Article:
In the mid-1900s, the most popular banana in the world — a sweet, creamy variety called Gros Michel, grown in Latin America — all but disappeared from the planet.
At the time, it was the only banana in the world that could be exported.
But a fungus, known as Panama Disease, which first appeared in Australia in the late 1800s, changed that after jumping continents.
The damage was so great and swift that, in a matter of only a few decades, the Gros Michel nearly became extinct.
Now, half a century later, a new strain of the disease is threatening the existence of the Cavendish — which replaced the Gros Michel and represents 99 per cent of the market — along with a number of varieties produced and eaten locally around the world.
And there is no known way to stop it, or even contain it.
That’s the troubling conclusion of a new study published in PLOS Pathogens, which confirmed that dying banana plants in various parts of the world are suffering from the same exact thing: Tropical Race 4, a more potent mutation of the much-feared Panama Disease.
Specifically, the researchers warn that the strain, which first began wrecking havoc in Southeast Asia some 50 years ago and has more recently spread to other parts of Asia, Africa, the Middle East and Australia, will eventually make its way to Latin America, where the vast majority of the world’s exported bananas are still grown.
At this point, they say, it’s not a question of whether Tropical Race 4 will infiltrate the mother ship of global banana production; it’s a matter of when.
The reason the original disease and its latest permutation are so threatening to bananas is largely a result of the way in which the fruit has been cultivated. While dozens of different varieties are grown around the world, often close to one another, commercially produced bananas are effectively clones of each other.
This helps companies like Dole and Chiquita control for consistency and produce massive amounts of bananas on the cheap without having to deal with imperfections — and is part of the reason why the fruit is so easy to find at supermarkets everywhere. But it also makes their bananas vulnerable to attacks from pests and disease.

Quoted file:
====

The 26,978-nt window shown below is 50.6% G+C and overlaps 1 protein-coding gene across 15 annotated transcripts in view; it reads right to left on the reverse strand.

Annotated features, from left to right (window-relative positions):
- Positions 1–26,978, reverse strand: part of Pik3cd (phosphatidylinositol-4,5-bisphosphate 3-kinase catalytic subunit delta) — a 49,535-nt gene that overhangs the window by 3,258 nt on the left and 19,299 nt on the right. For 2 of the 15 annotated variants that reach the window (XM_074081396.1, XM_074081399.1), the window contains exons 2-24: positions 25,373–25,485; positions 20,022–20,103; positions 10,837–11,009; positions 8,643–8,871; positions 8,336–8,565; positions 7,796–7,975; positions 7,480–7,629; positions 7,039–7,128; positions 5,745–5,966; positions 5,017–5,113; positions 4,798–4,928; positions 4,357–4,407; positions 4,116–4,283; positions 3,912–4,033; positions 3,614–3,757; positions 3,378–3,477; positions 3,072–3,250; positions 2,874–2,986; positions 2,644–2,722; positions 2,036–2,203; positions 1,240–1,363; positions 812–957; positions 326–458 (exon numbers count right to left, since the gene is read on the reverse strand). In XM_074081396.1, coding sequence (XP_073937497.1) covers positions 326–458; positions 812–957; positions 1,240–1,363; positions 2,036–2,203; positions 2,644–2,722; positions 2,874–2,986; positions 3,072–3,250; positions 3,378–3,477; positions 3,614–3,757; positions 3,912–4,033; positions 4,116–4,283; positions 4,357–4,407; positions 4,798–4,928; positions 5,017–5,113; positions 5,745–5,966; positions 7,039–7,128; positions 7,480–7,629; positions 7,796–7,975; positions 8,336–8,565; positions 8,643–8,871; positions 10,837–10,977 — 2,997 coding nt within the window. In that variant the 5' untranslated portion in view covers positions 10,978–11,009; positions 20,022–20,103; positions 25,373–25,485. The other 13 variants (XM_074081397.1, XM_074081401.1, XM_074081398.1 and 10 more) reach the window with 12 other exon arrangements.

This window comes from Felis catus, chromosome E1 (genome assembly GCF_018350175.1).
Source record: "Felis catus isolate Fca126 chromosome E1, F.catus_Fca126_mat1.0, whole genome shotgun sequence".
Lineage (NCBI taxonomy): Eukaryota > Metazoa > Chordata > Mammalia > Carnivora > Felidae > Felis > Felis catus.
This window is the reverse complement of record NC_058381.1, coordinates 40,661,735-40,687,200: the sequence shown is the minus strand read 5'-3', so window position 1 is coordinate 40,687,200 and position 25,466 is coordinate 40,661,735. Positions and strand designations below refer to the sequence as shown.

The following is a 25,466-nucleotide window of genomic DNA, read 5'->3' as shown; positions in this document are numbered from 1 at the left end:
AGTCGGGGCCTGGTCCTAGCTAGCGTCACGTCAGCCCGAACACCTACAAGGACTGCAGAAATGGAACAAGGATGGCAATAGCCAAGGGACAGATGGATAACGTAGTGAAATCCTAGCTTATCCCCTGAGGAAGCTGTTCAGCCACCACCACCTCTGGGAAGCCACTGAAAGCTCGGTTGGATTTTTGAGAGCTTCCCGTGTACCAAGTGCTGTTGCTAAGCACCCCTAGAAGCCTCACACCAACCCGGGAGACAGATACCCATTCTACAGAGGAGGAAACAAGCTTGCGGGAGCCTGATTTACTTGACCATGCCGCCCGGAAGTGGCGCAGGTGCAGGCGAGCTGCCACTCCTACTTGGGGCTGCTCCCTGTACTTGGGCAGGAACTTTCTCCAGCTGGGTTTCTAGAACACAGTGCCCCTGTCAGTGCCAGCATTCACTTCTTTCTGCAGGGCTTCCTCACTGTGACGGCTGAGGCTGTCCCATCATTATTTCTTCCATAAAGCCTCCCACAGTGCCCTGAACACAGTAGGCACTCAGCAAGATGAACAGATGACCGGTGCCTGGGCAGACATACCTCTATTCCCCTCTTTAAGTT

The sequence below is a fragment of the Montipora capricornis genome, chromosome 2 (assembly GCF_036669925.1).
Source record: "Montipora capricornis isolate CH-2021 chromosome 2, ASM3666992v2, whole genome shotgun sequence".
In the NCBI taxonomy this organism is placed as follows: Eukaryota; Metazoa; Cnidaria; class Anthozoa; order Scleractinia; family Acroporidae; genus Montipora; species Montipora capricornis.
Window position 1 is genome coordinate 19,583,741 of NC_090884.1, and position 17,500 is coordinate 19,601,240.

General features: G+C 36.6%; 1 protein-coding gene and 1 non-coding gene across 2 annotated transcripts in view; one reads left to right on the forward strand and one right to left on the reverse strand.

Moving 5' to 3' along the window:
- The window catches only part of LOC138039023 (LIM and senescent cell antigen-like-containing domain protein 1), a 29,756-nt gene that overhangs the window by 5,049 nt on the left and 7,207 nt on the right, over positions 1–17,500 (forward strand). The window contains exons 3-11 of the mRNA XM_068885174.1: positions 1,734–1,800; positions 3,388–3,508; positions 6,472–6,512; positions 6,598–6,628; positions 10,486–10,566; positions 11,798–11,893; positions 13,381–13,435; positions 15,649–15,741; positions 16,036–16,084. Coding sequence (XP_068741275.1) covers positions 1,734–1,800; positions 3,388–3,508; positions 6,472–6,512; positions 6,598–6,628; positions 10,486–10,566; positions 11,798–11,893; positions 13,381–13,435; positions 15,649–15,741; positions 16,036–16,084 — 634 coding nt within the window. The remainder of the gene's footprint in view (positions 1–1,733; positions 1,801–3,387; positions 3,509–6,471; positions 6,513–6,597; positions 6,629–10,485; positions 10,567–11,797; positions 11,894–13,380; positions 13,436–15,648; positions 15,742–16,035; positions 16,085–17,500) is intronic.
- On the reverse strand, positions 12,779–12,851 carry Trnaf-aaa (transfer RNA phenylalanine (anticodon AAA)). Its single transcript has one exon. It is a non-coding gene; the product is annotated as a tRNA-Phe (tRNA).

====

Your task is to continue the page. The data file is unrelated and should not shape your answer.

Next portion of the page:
The virtual extinction of the Gros Michel is an apt example, too. When the first strain of the Panama Disease appeared in Latin America, there was nothing to stop it.
“As whole plantations failed, United Fruit and others made the obvious choice: they picked up and moved somewhere else in Latin America,” Gwynn Guilford wrote last year.
“But the blight followed. After it wiped out plantations in Costa Rica, Panama disease followed United Fruit to Guatemala. And then to Nicaragua, then Colombia and then Ecuador. By 1960, 77 years after it had appeared, Panama disease had wiped the Gros Michel out of every export plantation on the face of the planet.”
The effect was felt all around the world. Certainly in the United States, where it inspired a song called “Yes, We Have No Bananas.”
The latest strain is likely to put the risks of monoculture on display once more. And while scientists might find or breed a better one in the meantime, we don’t have a formidable replacement that’s resistant to the new strain of Panama Disease.
Once it reaches Latin America, as it is expected to, it could be only a matter of decades before the most popular banana on the planet once again disappears.